What I am modeling is several simplified models of evolution, to generate extant sequences. Each one tests the effect of different details of evolution. That is why they increase in complexity in a stepwise way. I am not claiming these are 100% accurate simulations, but that they are good approximations. Anyone who doubts this could implement the less efficient but more accurate simulations to see the results are nearly equivalent.

    And yes, in the most simple model (uniform) after enough time has gone by, MISA equals zero. But how much time is that? Quite a bit. But that is not the situation we are dealing with here with Durston’s calculation. He is not computing the MISA of extant sequences as a function of time. He is just taking the sequences we have now and using those. Each of these families has a different age, which corresponds (loosely) to a certain amount of mutation.

    But in the more complicated models, MISA does not go to zero with time any ways. So even if there is a very old family, there is still going to be a non-zero MISA.

    You are seeing MISA go down as a function of time, and I agree. However, that is not the question at hand. The question is whether MISA can be substantially high at any point in the simulation. It can.

    Tom English: Is your terminal degree the Ph.D. in Informatics, awarded by UC-Irvine?

    Not sure what to make of this line of questions. As you can see, my CV is on the web freely available for all to see. I hope this is just an innocent question and not accusatory.

    Mung: Is this the same Dr. Swamidass that thinks that information = entropy?

    Yup that is me. Though I cannot take credit for that insight. That is straight from Shannon.

  13. swamidass: It should be the number of amino acids mutated goes to 100%. Thanks for that catch.

    I cannot make any sense of this. Did you mean to write “bases” instead of “amino acids”? If so, I ask if there’s any case in which mutation of all three bases in a codon yields a synonymous codon. My (perhaps faulty) recollection is that there is not.

    More importantly, when the amino acid substitution rate is 1, the MISA of the set of extant proteins does not converge to zero as the size of the set increases. The substitution rate of 19/20 is indeed the rate that maximizes the empirical entropy, and hence minimizes the MISA, in the limit.

    You distinguished sampling with and without replacement, in a comment above. I got the impression that you were saying that there could be multiple mutations of a single base in a triplet. That doesn’t make sense in reproduction of an organism. But I’m sure that you’re modeling something else, though I don’t know what that something else is.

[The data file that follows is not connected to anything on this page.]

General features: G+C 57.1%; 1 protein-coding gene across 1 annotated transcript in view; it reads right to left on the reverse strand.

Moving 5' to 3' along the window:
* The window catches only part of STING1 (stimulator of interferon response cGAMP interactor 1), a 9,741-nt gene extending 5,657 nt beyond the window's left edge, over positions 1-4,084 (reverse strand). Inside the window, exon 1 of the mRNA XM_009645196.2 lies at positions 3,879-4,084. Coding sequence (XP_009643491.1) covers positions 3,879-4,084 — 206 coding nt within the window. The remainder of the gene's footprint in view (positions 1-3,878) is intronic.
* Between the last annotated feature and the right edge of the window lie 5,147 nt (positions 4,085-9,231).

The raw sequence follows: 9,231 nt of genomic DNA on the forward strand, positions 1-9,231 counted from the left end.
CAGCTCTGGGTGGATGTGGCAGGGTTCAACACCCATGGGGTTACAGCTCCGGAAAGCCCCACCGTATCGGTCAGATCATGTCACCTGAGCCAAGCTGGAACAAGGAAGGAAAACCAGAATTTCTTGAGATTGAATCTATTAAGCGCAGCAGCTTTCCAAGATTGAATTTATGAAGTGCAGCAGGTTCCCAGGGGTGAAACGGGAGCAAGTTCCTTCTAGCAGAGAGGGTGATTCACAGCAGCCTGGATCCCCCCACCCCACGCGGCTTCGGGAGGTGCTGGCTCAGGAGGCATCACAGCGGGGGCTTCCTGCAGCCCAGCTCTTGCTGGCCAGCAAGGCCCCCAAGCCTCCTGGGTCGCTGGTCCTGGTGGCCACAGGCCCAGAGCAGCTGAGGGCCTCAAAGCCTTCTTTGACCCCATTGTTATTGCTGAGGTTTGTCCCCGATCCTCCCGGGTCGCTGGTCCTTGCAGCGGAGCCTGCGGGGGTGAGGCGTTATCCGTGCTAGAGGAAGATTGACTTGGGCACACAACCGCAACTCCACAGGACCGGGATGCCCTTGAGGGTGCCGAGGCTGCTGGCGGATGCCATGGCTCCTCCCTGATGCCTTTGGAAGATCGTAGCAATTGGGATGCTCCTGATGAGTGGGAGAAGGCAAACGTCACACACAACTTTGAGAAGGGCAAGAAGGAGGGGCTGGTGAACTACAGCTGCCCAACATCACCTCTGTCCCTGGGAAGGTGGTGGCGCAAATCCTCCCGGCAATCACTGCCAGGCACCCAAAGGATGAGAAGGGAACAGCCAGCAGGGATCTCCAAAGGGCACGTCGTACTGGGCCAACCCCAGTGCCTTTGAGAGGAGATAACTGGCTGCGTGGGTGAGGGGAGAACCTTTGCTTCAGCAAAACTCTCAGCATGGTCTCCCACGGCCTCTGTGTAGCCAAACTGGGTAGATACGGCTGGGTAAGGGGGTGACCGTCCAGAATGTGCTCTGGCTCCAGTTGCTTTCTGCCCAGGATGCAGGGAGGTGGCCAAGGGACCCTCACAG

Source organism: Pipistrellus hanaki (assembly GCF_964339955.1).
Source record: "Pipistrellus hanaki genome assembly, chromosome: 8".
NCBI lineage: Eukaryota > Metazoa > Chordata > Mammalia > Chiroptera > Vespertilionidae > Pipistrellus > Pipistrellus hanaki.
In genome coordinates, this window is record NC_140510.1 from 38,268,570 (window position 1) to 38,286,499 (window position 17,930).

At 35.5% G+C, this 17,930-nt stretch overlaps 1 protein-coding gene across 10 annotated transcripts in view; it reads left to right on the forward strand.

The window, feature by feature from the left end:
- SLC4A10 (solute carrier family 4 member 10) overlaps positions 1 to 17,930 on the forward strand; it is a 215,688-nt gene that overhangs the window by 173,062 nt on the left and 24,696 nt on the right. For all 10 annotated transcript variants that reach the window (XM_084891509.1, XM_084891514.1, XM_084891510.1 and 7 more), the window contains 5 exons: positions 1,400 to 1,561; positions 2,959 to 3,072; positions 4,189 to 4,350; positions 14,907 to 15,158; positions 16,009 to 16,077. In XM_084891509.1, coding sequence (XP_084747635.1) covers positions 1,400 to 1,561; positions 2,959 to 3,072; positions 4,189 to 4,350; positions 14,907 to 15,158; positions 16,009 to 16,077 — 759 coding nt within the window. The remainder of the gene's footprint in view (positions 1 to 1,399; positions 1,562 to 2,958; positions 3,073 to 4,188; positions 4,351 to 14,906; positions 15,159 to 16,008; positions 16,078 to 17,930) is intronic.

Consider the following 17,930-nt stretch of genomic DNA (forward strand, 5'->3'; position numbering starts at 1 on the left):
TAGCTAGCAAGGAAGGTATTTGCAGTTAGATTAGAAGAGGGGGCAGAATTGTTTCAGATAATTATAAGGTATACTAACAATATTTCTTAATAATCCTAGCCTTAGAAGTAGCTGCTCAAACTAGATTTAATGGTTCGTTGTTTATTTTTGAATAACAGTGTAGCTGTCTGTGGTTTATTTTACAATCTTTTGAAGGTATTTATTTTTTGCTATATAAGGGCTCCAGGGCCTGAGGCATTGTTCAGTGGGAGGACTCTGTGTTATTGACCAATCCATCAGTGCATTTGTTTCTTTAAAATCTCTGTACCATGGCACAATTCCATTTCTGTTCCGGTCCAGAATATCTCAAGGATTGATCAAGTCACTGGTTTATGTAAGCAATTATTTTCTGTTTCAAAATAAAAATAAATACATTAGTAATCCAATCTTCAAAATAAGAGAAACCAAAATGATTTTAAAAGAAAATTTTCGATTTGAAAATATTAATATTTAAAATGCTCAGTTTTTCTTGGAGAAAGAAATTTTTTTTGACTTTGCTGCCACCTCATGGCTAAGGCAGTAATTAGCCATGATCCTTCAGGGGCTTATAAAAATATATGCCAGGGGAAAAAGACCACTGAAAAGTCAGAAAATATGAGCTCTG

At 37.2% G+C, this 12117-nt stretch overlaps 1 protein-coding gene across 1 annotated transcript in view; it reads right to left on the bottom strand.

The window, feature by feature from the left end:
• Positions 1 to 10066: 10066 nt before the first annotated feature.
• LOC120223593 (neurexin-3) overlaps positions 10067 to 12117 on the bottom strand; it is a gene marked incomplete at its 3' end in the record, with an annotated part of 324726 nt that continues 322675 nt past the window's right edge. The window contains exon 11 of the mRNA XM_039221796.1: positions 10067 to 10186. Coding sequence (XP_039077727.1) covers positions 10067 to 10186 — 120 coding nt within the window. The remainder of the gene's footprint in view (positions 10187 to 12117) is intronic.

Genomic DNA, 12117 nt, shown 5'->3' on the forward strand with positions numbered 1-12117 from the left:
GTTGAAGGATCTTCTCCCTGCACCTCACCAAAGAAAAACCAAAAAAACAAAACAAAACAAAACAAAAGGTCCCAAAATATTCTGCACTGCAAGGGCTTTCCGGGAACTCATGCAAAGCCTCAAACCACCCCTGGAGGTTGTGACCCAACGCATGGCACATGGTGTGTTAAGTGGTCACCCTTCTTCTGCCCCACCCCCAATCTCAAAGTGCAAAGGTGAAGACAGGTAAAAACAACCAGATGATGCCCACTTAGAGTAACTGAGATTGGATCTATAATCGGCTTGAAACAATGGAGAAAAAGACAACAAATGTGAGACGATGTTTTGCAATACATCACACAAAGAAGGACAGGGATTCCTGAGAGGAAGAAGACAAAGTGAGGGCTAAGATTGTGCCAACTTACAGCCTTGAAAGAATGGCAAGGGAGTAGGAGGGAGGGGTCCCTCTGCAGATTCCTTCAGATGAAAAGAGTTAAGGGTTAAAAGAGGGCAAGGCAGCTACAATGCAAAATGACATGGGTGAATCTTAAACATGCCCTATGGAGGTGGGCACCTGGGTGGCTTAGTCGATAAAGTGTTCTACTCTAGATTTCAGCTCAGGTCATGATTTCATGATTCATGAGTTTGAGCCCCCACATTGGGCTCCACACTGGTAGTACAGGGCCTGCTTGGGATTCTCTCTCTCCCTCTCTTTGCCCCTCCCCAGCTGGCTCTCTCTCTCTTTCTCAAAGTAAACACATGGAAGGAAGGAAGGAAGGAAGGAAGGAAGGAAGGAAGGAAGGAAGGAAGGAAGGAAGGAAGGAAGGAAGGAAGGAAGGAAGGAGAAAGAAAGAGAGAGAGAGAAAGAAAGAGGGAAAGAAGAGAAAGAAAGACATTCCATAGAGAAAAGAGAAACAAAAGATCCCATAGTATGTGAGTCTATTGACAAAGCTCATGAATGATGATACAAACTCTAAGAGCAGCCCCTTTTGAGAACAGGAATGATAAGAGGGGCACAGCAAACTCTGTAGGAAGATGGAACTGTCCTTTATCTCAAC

14. swamidass: Durston is calculating the MISA of extant sequences. This is important. So, we can ask how much MISA is computed from the extant sequences in a generative model of sequences that approximates evolution.

    Sequences are generated. MISA is not generated.

  15. swamidass: What I am modeling is several simplified models of evolution, to generate extant sequences. Each one tests the effect of different details of evolution. That is why they increase in complexity in a stepwise way. I am not claiming these are 100% accurate simulations, but that they are good approximations. Anyone who doubts this could implement the less efficient but more accurate simulations to see the results are nearly equivalent.

    Would you please identify the “more accurate simulations.” Perhaps then I could answer the question simulation of what? I’m looking for an answer a bit less broad than evolution.

    If your objective was to produce an efficient simulation, then you failed. The first thing I tossed off is vastly more efficient than what you’re using. When I thought a bit about what I was doing, I sped my code up by a factor of 50. The reason I bothered was that I wanted to compare Bernoulli and Poisson mutations for a bunch of runs (do statistical tests) to make sure that I had gotten things right — which I had. The trick is to represent amino acids as unit vectors. Then a sum of amino acids (vectors) in position i in the alignment set is the frequency distribution of amino acids in that position. If you’re going to do more simulations of this sort in Python, then it’s a very good trick to know.

    time m=sample1_hacked(1, 150, 10**4)
    CPU times: user 848 ms, sys: 43.5 ms, total: 892 ms
    Wall time: 892 ms

  16. Look let’s start from the beginning here on the uniform simulation.

    Imagine a single ancestral sequence at a point in time when 1,000 species diverge. We are going to take that single protein sequence and see how it drifts in each of these 1,000 species.

    First pick (1) an ancestral sequence of a certain length L, (2) a single amount of time T and (3) a mutation rate per amino acid per unite time M. The average number of mutations we expect over this time is L * T * M.

    Now, to generate an extant sequence for the ancestral sequence…

    1.Initialize the extant sequence to the ancestral protein sequence.
    2. Let X be one sampled value from a poisson distribution with rate L*T*M to determine how many total mutations will happen in the history of this sequence.
    3.Now, uniformly random pick one amino acid in the sequence, and mutate it to another amino acid. You can ensure the mutation is to a new amino acid. But you must make sure that reversion to ancestral is possible. A amino acid must be able be picked multiple times, and after it is mutated once, it can be mutated back to the first amino acid again.